In addition to the management fee, VCs also receive a share of the profits, known as carried interest, from successful exits of their portfolio companies. This carried interest is typically 20% of the profits, but it can be slightly higher when returns are exceptionally strong. The carried interest is calculated after a hurdle rate, which is the minimum return that LPs must receive before VCs can share in the profits.
To achieve a successful outcome like a 3x return on a $100 million fund, VCs typically expect a portfolio of 10 investments to produce 1-2 “home runs” with exceptional returns, 3-4 investments with modest positive returns, and 4-5 investments that result in no return.
What drives investors?
Investors are primarily driven by three psychological factors:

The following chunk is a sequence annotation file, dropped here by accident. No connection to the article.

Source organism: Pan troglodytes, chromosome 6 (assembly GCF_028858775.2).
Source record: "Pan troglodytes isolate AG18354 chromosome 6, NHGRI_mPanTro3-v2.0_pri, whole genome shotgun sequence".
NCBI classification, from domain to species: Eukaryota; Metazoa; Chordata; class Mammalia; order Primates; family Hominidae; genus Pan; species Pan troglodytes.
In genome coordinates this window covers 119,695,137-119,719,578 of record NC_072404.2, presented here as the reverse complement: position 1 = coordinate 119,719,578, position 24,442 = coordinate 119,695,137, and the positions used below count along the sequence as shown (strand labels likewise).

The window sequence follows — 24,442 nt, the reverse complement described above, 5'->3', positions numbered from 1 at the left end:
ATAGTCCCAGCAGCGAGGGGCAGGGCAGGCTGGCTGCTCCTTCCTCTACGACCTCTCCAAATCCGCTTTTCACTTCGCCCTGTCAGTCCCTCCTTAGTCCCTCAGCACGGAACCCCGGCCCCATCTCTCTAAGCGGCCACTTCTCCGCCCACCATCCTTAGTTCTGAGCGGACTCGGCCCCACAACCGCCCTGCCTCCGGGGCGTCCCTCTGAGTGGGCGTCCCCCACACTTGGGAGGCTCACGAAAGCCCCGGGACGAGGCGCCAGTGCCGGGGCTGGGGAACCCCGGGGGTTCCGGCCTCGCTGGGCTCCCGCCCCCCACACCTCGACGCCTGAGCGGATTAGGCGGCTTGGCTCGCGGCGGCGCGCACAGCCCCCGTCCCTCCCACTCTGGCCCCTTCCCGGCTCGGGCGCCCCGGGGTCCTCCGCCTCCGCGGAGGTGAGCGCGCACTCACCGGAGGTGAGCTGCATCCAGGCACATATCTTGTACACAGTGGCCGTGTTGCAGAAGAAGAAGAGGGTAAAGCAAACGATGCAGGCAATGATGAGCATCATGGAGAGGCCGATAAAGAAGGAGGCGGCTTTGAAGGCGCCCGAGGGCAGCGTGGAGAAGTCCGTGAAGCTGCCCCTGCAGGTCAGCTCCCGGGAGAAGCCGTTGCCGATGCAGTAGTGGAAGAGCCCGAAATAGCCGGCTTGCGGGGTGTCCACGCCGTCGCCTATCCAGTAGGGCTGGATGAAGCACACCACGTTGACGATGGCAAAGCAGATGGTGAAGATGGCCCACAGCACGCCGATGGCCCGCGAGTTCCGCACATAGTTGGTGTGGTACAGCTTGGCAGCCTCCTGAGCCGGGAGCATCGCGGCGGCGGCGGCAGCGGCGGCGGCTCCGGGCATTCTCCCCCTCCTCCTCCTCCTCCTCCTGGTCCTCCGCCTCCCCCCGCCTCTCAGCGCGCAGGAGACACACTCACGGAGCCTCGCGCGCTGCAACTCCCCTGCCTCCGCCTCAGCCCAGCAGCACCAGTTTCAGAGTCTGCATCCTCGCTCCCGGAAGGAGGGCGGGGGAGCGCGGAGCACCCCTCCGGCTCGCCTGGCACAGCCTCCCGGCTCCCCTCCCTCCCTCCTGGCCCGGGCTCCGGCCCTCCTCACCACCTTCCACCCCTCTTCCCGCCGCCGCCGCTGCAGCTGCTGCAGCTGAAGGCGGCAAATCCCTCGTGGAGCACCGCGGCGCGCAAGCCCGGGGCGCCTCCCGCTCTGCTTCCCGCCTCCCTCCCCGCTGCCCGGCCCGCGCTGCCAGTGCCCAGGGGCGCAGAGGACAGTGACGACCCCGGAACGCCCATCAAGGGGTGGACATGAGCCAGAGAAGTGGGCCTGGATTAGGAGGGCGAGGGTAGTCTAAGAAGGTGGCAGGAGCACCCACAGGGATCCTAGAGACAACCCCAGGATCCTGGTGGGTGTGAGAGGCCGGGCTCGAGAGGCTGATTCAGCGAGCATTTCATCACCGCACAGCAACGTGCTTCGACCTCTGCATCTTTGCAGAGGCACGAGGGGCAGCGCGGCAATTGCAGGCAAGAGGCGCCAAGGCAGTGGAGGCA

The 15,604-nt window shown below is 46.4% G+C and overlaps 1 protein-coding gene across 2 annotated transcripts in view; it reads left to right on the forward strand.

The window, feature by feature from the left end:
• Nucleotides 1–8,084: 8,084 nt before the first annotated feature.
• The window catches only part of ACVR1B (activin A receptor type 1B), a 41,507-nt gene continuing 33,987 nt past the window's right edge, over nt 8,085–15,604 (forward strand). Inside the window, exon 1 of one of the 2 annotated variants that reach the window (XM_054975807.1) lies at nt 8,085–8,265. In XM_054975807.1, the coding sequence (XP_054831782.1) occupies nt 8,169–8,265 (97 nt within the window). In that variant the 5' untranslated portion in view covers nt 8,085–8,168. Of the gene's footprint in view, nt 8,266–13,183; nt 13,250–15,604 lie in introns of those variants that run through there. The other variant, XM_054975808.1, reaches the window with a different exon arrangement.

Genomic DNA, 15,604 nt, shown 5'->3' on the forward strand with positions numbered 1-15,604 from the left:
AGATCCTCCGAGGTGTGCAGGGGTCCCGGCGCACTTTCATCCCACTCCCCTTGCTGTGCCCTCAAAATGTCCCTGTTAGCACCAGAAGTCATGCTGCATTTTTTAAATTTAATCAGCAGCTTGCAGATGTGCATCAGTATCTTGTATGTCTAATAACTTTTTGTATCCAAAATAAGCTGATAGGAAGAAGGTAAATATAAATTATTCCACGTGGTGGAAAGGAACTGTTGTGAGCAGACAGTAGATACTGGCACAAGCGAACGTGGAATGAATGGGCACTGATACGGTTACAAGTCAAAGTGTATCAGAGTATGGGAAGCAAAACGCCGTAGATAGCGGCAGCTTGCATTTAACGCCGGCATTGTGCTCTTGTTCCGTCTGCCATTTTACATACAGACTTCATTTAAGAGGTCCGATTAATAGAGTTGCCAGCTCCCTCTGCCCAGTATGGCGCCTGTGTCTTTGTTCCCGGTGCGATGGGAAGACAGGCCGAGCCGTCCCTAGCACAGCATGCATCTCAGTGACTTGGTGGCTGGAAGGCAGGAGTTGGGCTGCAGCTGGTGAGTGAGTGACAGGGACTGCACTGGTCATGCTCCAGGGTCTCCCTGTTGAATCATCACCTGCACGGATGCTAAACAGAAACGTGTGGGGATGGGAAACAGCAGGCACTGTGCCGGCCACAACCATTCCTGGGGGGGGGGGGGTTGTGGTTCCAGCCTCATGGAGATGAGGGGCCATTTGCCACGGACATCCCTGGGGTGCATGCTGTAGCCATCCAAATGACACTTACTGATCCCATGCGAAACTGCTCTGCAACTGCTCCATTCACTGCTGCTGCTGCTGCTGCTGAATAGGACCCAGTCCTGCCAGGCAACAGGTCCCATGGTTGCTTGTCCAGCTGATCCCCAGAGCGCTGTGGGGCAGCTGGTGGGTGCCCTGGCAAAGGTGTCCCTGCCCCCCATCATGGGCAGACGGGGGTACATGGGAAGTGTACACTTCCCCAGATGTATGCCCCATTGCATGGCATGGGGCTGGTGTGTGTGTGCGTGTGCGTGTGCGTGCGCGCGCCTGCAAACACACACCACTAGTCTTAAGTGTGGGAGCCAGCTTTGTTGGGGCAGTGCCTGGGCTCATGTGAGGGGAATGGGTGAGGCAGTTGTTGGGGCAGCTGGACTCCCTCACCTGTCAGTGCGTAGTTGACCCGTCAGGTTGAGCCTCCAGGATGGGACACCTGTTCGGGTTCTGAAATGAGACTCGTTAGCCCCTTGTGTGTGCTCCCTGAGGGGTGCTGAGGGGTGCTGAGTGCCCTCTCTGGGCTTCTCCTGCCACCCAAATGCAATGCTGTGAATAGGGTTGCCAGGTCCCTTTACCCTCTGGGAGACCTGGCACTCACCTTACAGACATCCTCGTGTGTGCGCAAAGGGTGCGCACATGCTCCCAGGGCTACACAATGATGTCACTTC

- Fear of Missing Out (FOMO): Investors constantly worry about missing out on a company that becomes a success or failing to participate in a deal that their competitors secured. This is a significant psychological motivator, both for financial reasons (missing out on the big hit means losing the opportunity for outsized returns) and due to the competitive nature of venture capital. Consider an investor who passed on investing in Facebook or Tesla early on.
- Fear of Looking Stupid (FOLS): Investors avoid making investments that might make them appear foolish in the eyes of their peers. This is particularly challenging for less established VCs, as investing in risky companies or unfashionable sectors can damage their reputation if the company fails. Investing in such opportunities typically requires a strong conviction or a well-established reputation.